Agencies

[Federal Register Volume 72, Number 23 (Monday, February 5, 2007)]
[Notices]
[Pages 5290-5294]
From the Federal Register Online via the Government Printing Office [www.gpo.gov]
[FR Doc No: E7-1853]


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FEDERAL DEPOSIT INSURANCE CORPORATION


Moratorium on Certain Industrial Bank Applications and Notices

AGENCY: Federal Deposit Insurance Corporation (FDIC)

ACTION: Notice; Limited Extension of Moratorium.

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SUMMARY: This notice announces a one-year extension of the termination 
date of the FDIC's existing moratorium on industrial loan companies and 
industrial banks \1\ (collectively, ``industrial banks'') for deposit 
insurance applications and change in control notices with respect to 
certain industrial banks. The extended moratorium only applies to 
applications for deposit insurance and change in control notices with 
respect to industrial banks that will become subsidiaries of companies 
engaged in non-financial activities \2\ (``commercial activities'').
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    \1\ For purposes of the extended moratorium, the terms 
``industrial loan company'' and ``industrial bank'' mean any insured 
State bank that is an industrial bank, industrial loan company, or 
other similar institution that is excluded from the definition of 
``bank'' in the Bank Holding Company Act of 1956 (BHCA) pursuant to 
section 2(c)(2)(H) of the BHCA, 12 U.S.C. 1841(c)(2)(H).
    \2\ For purposes of the extended moratorium, the term 
``financial activity'' includes: (i) Banking, managing or 
controlling banks or savings associations; and (ii) any activity 
permissible for financial holding companies under 12 U.S.C. 1843(k), 
any specific activity that is listed as permissible for bank holding 
companies under 12 U.S.C. 1843(c), as well as activities that the 
Federal Reserve Board (FRB) has permitted for bank holding companies 
under 12 CFR 225.28 and 225.86, and any activity permissible for all 
savings and loan holding companies under 12 U.S.C. 1467a(c). The 
term ``non-financial activity'' is any other activity. The FDIC 
intends to follow the written guidance of the FRB and the Office of 
Thrift Supervision (OTS) regarding permissible holding company 
activities in its interpretations of the term ``financial activity'' 
and to consult with the FRB and/or OTS before making any decisions.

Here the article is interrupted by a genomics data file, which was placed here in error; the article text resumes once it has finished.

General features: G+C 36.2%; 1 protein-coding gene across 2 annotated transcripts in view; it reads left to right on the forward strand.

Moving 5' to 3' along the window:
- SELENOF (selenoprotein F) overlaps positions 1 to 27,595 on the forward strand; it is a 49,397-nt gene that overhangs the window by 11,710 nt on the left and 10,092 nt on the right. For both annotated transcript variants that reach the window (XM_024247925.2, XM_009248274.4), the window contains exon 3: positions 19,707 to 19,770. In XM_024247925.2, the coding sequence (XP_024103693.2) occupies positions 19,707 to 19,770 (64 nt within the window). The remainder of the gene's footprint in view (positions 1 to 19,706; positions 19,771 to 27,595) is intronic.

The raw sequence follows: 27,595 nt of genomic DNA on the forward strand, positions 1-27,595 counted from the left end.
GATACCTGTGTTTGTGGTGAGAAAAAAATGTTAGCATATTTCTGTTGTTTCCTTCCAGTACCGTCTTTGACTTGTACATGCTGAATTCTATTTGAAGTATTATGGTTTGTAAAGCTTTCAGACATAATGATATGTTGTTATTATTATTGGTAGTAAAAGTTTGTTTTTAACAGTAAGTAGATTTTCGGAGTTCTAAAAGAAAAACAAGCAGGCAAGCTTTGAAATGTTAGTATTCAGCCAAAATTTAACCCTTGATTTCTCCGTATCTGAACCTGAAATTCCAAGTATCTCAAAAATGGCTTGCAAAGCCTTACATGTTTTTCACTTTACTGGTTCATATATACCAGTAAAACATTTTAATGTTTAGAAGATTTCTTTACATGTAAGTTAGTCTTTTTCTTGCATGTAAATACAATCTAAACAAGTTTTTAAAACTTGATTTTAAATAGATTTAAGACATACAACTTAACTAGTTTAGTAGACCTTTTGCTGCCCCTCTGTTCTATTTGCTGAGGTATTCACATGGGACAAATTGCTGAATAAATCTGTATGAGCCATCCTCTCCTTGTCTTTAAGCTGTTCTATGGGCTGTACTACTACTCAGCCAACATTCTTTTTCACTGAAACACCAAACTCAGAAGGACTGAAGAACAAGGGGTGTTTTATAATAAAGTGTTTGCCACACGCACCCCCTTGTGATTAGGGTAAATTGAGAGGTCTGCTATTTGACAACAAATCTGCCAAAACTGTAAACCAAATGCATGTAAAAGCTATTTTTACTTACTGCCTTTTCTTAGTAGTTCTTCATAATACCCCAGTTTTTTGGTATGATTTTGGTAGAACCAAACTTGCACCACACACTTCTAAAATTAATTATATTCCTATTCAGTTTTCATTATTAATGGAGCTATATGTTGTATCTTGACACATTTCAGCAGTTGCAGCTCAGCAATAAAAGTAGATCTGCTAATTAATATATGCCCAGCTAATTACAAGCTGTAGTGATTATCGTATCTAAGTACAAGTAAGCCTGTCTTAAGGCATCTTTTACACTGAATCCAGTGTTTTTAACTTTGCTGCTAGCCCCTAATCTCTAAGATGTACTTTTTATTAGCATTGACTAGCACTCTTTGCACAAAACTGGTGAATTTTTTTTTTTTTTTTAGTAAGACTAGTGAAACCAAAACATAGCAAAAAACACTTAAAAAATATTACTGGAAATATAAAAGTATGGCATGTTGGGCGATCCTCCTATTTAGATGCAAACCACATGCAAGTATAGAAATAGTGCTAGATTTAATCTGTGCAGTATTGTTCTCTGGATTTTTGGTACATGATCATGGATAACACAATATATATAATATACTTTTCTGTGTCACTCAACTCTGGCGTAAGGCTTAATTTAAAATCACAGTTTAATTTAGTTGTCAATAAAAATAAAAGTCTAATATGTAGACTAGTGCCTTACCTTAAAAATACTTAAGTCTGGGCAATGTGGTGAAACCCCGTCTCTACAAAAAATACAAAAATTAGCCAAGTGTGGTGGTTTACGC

---------------------------------------------------------------------------

    Although the FDIC's existing industrial bank moratorium was 
originally set to expire on January 31, 2007 for all industrial banks, 
as a result of the extension, the moratorium will now expire on January 
31, 2008 for certain industrial banks. The extended moratorium does not 
apply to any application for deposit insurance or change in control 
notice with respect to any industrial bank that will not become a 
subsidiary of a company, or any industrial bank that will become a 
subsidiary of a company engaged only in financial activities. The FDIC 
is also publishing elsewhere in the Federal Register today a notice of 
proposed rulemaking that proposes certain requirements on any 
industrial bank that will become a subsidiary of a company that is 
engaged only in financial activities and is not subject to consolidated 
bank supervision by the Federal Reserve Board (FRB) or the Office of 
Thrift Supervision (OTS) (hereinafter referred to as ``Federal 
Consolidated Bank Supervision'').

DATES: The extended moratorium is effective through January 31, 2008.

FOR FURTHER INFORMATION CONTACT: Robert C. Fick, Counsel, (202) 898-
8962 or Thomas P. Bolt, Counsel, (202) 898-6750, Federal Deposit 
Insurance Corporation, Washington, DC 20429.

SUPPLEMENTARY INFORMATION:

I. Background

    Industrial banks were first chartered in the early 1900's as small 
loan companies for industrial workers. Over time some of the chartering 
states expanded the powers of their industrial banks to the extent that 
some industrial banks now have generally the same powers as state 
commercial banks.

[[Page 5291]]

    Since the passage of the Competitive Equality Banking Act of 1987 
(CEBA),\3\ the industrial bank industry has changed significantly. 
Between 1987 and 2006 total assets held by industrial banks grew from 
$4.2 billion to $177 billion.
---------------------------------------------------------------------------

    \3\ Public Law 100-86, 101 Stat. 552 (codified as amended in 
various sections of title 12 of the U.S. Code)
---------------------------------------------------------------------------

    Since January 1, 2000, 24 industrial banks became insured.\4\ As of